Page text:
I'm thinking I'll try to roll some clothes and fold others flat, with my shoes at the bottom of the suitcases near the wheels. One side of the suitcase has a zipper pouch, and the other side just has straps, so my goal is to fit my clothes into the zippered sides and distribute weight between the two bags. For my carry-on I'm probably using a backpack, and I have an instrument (flute) which always takes the place of a "personal item" so I want to fit as much as possible into the suitcases! I have 3+ months to work this all out but I want to arrive with as little stress as possible :)

Posted by
14132 posts

Keep this in mind especially when you are thinking of "weight,"......they do have stores over there. And many discount ones where you might be able to buy anything you need.

Electricity is different there so any electrical appliance you bring may not work.

Posted by
946 posts

When I traveled to New York and to Lithuania for summer college classes, I massively overpacked. I took more than a big 30 inch rolling suitcase. I overdosed on clothes and towels. Then i read rick steves and other advice, got wiser, and on 4 solo trips to Europe I only packed no more than 2 changes of clothes. Others are right that anything you can buy in England for a reasonable price, you shouldn't pack.... At home now I only own 3 pairs of underwear; I hand wash them in the sink and hang them on a drying rack in the bathtub of my apartment to drip and air dry, along with handkerchiefs (i still take clothes to the laundromat). You should just pack only no more than 2 changes of clothes and if necessary buy something in England.

Posted by
4429 posts

Steph, some guys just don't get the 'I'm moving for school' thing. As if you will have time to wash underpants every night.
However, let's talk about these compression bags you are talking about. Are they really compression bags, or packing cubes? Compression bags don't lose weight while they will significantly reduce size. 50 pounds is the limit and hard to stick by. Shoes....put in bottom and stuff socks, underwear, any small stuff I side and around the. Then use some flat stuff to flatten out any left over valleys now add some of the hard stuff you need to pack. Distribute over both bags. Now the rolled clothing layer. If you are taking pillows or puffy winter coat, put last.

Posted by
6 posts

Thanks for the replies. I appreciate people commenting on packing light, but that's not really what I'm looking for at the moment since I do have more experience traveling with just a backpack or carry-on. I'm not bringing any appliances (only electronics will be laptop and phone) and I have adapters. It's not quite as simple as bringing a week or two of clothes, since I'll need to dress more professionally than I would when traveling for fun. I do plan to buy some things when I arrive, but I'm not independently wealthy as to be able to buy a new wardrobe :)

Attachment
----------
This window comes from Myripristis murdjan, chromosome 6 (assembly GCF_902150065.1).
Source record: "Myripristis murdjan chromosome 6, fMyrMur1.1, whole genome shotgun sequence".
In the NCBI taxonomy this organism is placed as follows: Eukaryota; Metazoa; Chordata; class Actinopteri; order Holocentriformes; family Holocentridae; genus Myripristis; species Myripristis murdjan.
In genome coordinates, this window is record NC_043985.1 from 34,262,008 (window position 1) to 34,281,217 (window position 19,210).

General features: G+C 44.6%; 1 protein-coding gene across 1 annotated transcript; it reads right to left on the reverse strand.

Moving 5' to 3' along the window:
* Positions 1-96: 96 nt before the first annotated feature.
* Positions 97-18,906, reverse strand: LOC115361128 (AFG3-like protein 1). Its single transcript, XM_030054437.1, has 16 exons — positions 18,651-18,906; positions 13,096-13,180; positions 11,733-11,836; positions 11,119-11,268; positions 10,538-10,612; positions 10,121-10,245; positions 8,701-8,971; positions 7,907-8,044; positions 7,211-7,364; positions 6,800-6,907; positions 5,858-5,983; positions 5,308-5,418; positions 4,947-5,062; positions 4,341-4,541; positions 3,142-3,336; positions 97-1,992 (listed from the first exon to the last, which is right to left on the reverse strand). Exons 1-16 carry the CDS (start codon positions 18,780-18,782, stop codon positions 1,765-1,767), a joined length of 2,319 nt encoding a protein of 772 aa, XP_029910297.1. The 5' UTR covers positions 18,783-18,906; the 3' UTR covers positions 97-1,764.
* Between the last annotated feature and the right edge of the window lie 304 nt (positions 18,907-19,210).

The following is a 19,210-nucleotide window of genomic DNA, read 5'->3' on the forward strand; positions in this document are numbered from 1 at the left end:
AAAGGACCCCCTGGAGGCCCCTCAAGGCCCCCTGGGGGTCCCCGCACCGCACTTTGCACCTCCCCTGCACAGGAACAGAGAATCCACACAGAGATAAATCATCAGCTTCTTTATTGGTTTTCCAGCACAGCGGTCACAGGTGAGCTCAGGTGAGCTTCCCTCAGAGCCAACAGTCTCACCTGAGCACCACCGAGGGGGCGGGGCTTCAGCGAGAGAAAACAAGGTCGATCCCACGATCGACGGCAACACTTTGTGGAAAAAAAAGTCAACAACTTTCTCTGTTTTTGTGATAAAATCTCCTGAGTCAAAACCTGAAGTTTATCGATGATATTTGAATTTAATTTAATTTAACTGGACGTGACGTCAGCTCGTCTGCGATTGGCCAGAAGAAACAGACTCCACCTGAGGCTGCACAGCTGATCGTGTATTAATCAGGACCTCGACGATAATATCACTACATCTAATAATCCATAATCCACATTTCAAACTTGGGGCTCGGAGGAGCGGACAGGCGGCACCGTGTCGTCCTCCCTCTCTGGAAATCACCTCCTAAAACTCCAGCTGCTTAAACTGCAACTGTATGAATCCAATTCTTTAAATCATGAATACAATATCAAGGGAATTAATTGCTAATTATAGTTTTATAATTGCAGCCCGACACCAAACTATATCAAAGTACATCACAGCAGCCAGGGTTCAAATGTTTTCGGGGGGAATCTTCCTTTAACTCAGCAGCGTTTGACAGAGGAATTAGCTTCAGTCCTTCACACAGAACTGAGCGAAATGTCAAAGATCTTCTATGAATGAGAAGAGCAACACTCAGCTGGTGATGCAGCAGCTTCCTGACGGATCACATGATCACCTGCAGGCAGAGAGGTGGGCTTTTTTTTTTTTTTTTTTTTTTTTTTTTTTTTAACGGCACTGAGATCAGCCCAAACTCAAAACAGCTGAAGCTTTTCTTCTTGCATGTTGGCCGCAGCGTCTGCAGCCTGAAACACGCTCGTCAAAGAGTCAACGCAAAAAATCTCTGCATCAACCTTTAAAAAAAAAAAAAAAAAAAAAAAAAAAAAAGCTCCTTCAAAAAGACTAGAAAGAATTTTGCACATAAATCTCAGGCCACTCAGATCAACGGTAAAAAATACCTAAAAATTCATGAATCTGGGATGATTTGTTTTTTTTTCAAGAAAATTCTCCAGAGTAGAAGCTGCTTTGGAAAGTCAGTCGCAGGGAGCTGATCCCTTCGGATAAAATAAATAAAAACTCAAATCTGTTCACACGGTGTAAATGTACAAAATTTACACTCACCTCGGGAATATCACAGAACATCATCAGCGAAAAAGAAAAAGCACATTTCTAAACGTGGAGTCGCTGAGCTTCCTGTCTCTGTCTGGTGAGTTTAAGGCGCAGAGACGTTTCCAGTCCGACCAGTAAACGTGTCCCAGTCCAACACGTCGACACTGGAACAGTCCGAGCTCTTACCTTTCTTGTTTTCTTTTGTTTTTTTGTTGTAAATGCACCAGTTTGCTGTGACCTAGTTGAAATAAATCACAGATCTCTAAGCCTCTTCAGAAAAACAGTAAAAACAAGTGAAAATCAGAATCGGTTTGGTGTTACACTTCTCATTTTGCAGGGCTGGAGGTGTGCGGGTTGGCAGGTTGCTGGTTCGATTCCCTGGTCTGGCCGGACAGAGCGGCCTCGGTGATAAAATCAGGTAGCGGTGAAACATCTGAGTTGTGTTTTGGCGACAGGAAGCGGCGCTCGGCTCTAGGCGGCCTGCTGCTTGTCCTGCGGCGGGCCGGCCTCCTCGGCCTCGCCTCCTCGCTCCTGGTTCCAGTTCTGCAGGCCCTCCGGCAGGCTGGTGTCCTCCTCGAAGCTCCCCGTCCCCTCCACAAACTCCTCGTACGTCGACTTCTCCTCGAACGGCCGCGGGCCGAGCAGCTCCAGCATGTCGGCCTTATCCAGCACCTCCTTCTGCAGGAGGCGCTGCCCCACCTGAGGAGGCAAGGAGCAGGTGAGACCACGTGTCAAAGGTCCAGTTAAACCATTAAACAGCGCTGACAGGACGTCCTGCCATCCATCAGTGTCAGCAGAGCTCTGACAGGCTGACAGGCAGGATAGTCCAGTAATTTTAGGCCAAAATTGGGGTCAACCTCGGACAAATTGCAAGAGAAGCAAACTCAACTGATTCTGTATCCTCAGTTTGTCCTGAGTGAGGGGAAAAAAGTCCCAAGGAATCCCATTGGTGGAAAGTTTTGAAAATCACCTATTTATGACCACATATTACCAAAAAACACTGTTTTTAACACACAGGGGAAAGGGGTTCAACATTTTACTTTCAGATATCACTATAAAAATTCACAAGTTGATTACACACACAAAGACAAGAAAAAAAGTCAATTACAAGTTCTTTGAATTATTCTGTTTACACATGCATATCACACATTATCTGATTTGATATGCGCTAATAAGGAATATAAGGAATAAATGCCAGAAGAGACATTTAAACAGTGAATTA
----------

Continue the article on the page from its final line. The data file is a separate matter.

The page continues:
Maria, I really appreciate your comment! There's definitely a big difference between traveling in general and making a trip to relocate for two years. I do have actual compression bags, so they shrink cloth items down pretty small. Your tips on how to put everything in the suitcases are helpful too - I'll probably layer things like you describe and try to prioritize the most crucial items first.

Posted by
5697 posts

As I remember, England has a number of good thrift shops ... one way to fill out your wardrobe as needed without breaking your budget. And to get items that correspond to local weather needs. Your classmates will probably have favorites.

Posted by
6 posts

Hi - thanks for the tip about thrift shops Laura! I’ll keep that in mind. I historically have a hard time finding clothes that fit (I’m pretty petite) so I won’t rely on buying clothes there, but it’s good to know I might have the option if I need it.

Posted by
9197 posts

Why do some people not read the OP before posting? Some funny (and useless) responses here - lol.

Someone else mentioned a food scale, I use one when I pack and it’s very helpful. I write down the weight of each item and if I’m over my limit it makes it easier to decide which item(s) to leave out. And it eliminates the need to weigh the whole, packed suitcase.

Good luck with your move and with school Steph!

Posted by
3470 posts

You may not face some of the same issues my daughter faced when moving internationally to teach and needed many of her own teaching resources - that truly weren’t available where she was headed. She has done this twice now and it is true that it really has been cheaper to pay for the extra piece of checked luggage than to ship or (for some things at least) to buy there.

Look to balance a mix of heavy and light things between your bags.
Take a few items that will make your new place feel a little more homey or will remind you of home - it’s ok to be a touch extravagant.
As Maria said, even pack inside your shoes - absolutely no wasted space.